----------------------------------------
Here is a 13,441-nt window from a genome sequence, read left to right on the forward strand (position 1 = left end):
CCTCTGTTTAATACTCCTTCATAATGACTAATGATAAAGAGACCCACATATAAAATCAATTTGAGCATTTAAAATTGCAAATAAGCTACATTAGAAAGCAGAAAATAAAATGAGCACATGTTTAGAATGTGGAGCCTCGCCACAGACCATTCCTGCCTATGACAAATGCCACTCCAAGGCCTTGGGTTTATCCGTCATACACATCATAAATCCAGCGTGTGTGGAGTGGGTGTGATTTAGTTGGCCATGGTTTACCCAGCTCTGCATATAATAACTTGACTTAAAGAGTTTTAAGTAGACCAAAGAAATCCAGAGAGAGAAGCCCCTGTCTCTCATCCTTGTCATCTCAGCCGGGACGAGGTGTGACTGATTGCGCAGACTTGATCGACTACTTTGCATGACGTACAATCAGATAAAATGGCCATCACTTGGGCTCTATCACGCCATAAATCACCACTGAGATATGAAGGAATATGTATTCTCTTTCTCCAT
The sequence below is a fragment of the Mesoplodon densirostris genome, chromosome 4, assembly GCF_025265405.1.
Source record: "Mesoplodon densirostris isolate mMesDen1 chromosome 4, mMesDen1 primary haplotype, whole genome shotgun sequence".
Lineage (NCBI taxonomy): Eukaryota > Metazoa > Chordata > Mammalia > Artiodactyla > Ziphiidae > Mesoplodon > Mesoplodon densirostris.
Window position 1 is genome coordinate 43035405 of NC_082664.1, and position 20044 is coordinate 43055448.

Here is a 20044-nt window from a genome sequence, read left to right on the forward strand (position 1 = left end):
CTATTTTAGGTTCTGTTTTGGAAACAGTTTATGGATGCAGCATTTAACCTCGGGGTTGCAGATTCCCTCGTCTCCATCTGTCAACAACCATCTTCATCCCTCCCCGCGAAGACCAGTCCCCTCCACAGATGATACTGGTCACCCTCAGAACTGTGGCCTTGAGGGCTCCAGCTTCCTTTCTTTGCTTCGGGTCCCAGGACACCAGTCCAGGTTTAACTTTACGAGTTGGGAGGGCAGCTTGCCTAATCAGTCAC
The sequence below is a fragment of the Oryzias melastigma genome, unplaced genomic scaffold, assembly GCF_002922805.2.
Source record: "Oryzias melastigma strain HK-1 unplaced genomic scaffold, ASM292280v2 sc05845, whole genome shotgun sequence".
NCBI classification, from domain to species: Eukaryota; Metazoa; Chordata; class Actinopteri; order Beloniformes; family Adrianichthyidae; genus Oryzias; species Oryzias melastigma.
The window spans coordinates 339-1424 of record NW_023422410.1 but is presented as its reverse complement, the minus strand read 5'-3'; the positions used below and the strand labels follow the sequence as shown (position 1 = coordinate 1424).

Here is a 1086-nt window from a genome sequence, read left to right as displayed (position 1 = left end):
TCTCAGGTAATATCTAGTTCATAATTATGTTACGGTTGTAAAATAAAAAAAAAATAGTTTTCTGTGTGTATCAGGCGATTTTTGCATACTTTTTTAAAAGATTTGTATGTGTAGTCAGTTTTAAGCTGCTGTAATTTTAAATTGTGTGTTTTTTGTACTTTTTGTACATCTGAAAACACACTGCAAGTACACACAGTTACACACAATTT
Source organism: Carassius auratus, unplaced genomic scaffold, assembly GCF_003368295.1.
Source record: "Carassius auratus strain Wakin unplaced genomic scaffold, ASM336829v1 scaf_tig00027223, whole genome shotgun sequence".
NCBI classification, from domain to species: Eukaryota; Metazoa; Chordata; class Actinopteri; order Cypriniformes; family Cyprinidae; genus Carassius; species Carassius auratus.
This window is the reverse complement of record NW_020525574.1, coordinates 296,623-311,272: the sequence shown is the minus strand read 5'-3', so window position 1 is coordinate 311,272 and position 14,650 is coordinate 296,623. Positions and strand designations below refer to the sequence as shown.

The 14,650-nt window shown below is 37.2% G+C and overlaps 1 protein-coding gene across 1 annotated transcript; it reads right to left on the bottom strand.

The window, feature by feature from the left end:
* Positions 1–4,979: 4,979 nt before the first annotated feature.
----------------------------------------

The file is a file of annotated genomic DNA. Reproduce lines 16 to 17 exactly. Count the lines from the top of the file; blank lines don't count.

Source record: "Carassius auratus strain Wakin unplaced genomic scaffold, ASM336829v1 scaf_tig00027223, whole genome shotgun sequence".
NCBI classification, from domain to species: Eukaryota; Metazoa; Chordata; class Actinopteri; order Cypriniformes; family Cyprinidae; genus Carassius; species Carassius auratus.